Broiled Carp

From the Middle Ages until the nineteenth century almost all great houses had their “stews”, or fish ponds, and carp was one of the largest and most popular of the fish bred in them. Most well-to-do households, therefore, ate a fairly elaborately served carp four or five times a year. Today, most good fish shops will get a carp of two to eight pounds (1 to 4 kg) if given two or three days’ notice, and will scale and clean it.

The recipe that follows is headed “To Broyle a Carp” and comes from Mrs Anne Blencowe’s cookbook, 1694. Lady Blencowe was the daughter of a distinguished Whig mathematician and cryptographer, John Wallis. She married Sir John Blencowe, who was an MP and a judge, when she was nineteen and lived in Northamptonshire. Most of her recipes, although often cryptic, are very good.

“... scarbanada it on bothe sides, wash it over with butter and season ye scarbanada with time, Nutmeg and salt. Then put it on your Gridiron and boyle it sloly over charcoals. Keep it basting. You may broyle some Collops of Gammon with it. Sett upp on ye coals in a stewing dish a quarter of a pint of Claret a little Oyster Licker, Minced Oysters and hard eggs with a hanful of prans. When your Carp are Broyled dish them up and Garnish them with fryed Collops of Gammon and pour on your licker being thickened with a ladelful of Brown Butter.”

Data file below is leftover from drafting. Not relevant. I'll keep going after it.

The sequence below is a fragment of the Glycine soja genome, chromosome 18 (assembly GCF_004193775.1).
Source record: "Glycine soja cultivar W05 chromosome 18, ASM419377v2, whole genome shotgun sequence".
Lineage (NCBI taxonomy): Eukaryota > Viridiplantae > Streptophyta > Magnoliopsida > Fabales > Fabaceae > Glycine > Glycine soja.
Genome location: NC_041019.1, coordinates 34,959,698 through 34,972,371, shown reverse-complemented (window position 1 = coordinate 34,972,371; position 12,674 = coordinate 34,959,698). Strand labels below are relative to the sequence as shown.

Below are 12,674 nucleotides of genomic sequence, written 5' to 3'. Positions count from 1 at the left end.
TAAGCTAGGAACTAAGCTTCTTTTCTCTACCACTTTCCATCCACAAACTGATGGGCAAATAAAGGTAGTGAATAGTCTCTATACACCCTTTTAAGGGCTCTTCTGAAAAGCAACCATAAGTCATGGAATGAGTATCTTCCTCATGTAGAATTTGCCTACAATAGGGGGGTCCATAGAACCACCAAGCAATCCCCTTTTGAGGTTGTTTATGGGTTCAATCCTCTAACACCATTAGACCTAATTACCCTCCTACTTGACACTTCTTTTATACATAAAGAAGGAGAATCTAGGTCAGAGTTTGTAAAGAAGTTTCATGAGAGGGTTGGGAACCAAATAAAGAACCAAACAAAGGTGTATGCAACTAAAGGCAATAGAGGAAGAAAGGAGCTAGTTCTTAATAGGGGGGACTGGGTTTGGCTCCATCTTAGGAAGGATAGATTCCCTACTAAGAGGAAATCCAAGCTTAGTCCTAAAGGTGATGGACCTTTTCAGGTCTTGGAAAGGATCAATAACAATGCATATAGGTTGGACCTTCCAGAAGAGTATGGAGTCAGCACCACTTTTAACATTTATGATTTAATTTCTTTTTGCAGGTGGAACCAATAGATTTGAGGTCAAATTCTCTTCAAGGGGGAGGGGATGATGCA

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Ingredients

  • 3 to 4 lb (1½ to 2 kg) carp
  • Dried thyme
  • Ground nutmeg
  • Salt
  • Flour
  • Black pepper
  • sticks (300 g) butter
  • 4 gammon slices, each ¼ inch (0.5 cm) thick
  • cup (1.5 dl) claret
  • 6 fresh oysters or 1 small tin
  • cups (3 dl) chicken or veal stock (stock cube will do)
  • 3 hard-boiled eggs
  • ¼ lb (120 g) frozen prawns, cooked and shelled
  • Lemon juice

Method

Cut six 2-inch (5 cm) slits transversely on both sides of the fish, through the skin but not too deep, from below the head to 2 inches (5 cm) from the tail (carbonados). Rub thyme, nutmeg and salt into these. Rub a little flour all over the fish, with further salt and black pepper.

Lay the carp in a baking tin in which you have melted 2 sticks (240 g) of the butter. Spoon the butter well over the fish. Place the tin in a 400°F (200°C, Gas Mark 6) oven and bake for 30 minutes, basting frequently. If the fish is not well basted, the flesh becomes woolly.

While the fish is cooking, prepare the gammon. Cut rind and fat from the slices and cut each into four. When the fish has cooked for 30 minutes, remove from the oven and lay the gammon in the butter around the carp. Cover the carp only with foil and return to the oven for 10 to 15 minutes, turning the gammon pieces once. Test with a skewer through one of the carbonados to see if the fish is done.

Meanwhile make the sauce. Make a roux with the remaining butter and cup (45 g) of flour. Stir in the claret and the liquor from the oysters, fresh or tinned, and then add the chicken stock; the sauce must have the consistency of thin cream. Add the hard-boiled eggs, finely chopped, the oysters, chopped (rather than minced), and the prawns, halved. Stir lightly and season with salt and plenty of black pepper, and a squeeze of lemon juice to taste.

Dish up the carp as Mrs Blencowe suggests.

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